P.S. I know she’s still together with the baby father and I hope they remain that way for the sake of the child. Looking at the track record for Jamaican relationships though the odds of her ending up as a single parent is more likely than it’s not.

    1. I absolutely LOVE LOVE LOVE what you wrote in the first paragraph. I just said the SAME thing last night after watching the Marley movie and listening to a couple of Marley’s comments about the union with his wife (–that aside the movie was beautiful, a lovely ode to one of Jamaica’s greatest). But this union between a man/woman is something that I witnessed in Ghana a few years ago…and as I sat down on a bus one day and listened to a man and his daughter I had a eureka moment: “marriage/union is an African concept!” A concept that was completely degraded and distorted through slavery (physical and mental).

      The way we look at it today, however, is through the lens of European ideals and then everything Carla says kicks in. I would even say that our traditional system is not only being influenced in the Caribbean, but in Africa as well because of the prominence of Western influence. We are replacing responsibility with “freedom”.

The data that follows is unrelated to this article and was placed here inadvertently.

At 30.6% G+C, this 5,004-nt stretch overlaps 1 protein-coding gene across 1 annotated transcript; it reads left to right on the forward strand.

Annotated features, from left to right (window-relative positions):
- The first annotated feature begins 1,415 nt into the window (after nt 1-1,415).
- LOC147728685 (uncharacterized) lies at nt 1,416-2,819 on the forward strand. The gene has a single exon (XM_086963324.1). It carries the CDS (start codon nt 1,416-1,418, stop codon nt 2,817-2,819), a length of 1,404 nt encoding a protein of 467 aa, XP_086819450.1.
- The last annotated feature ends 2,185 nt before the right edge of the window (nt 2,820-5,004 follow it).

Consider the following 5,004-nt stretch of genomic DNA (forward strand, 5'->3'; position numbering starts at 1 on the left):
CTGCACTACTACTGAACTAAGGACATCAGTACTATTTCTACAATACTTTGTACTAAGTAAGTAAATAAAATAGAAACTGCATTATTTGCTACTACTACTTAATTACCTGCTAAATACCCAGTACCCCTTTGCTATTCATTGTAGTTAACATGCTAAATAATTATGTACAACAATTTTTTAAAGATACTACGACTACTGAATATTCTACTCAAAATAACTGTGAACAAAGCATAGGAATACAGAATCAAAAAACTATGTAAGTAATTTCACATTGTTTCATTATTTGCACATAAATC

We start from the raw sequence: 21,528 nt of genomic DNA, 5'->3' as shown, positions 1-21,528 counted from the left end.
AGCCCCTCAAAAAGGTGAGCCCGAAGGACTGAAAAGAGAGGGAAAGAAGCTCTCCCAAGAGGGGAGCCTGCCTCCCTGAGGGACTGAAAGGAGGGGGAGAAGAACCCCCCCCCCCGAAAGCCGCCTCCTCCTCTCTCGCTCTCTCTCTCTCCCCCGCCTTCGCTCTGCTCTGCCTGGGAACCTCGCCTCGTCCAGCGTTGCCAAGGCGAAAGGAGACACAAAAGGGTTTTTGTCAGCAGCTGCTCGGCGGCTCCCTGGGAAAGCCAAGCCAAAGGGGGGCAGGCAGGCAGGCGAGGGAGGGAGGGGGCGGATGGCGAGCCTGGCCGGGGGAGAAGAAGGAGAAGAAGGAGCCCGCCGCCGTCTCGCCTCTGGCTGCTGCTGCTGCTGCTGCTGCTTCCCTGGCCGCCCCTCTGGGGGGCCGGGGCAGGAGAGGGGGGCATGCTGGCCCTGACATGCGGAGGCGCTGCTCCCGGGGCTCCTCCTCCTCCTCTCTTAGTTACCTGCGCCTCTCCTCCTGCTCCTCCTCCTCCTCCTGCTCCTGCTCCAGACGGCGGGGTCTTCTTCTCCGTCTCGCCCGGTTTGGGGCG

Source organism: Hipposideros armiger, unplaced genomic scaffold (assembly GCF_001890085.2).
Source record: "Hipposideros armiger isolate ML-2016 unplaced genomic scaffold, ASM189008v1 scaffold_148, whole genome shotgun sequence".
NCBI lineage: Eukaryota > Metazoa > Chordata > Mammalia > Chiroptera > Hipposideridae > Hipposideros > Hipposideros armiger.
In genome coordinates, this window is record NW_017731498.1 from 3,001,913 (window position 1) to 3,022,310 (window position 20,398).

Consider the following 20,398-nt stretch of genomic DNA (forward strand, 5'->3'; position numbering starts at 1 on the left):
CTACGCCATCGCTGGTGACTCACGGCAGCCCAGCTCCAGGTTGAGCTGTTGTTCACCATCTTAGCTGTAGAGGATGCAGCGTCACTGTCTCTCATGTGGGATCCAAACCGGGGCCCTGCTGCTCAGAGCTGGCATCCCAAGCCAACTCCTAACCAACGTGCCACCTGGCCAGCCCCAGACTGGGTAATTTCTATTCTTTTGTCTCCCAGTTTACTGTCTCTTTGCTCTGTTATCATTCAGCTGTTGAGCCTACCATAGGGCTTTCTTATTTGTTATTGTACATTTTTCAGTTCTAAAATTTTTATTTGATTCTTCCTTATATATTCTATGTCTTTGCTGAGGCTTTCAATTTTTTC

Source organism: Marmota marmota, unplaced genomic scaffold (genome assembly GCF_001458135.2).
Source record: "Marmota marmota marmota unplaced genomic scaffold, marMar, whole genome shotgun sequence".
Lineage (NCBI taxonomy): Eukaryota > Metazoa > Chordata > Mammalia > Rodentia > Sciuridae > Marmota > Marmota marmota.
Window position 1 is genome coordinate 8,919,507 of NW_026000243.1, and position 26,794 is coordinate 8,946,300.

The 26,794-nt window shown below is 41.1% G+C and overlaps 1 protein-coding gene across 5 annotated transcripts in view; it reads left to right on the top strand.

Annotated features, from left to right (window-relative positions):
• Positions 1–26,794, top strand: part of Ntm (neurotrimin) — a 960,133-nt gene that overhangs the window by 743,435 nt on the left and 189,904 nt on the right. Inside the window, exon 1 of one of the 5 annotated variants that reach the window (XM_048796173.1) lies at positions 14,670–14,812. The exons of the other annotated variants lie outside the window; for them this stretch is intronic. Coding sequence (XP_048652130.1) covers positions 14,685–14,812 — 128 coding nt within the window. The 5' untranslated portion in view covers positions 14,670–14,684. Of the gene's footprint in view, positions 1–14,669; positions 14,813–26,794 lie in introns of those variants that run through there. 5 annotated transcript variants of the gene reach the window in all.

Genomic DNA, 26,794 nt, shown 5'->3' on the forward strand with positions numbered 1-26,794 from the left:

An additional point that I wanted to add was although our system “works”, and is truly not fundamentally “wrong” and we arite…Jah know…it nuh easy. Our mothers struggle. Our aunties struggle. Our grandmothers struggle. And sometimes our fathers struggle (recognizing the wutless ooman dem as well – equal opportunity). Yet, it really shouldn’t be like that…If we are raised by a village, then our village really has to diversify a bit. Because for most of us grew up in a village with mostly women (although personally my woman village was GREATNESS – but not everyone have the same experience). The presence of males in our villages are quite low. So moving forward, we must work on this point “2)how we encourage caribbean men to underachieve through our own foolishness”. That way we get a little mix of everyone…and yes, how can I forget the elders….we need to encourage that more to…we need more elders in the village.

      All that aside. I love this video and the way you put your thoughts together Carla!! It’s a gift. Keep blessing us wid your talent!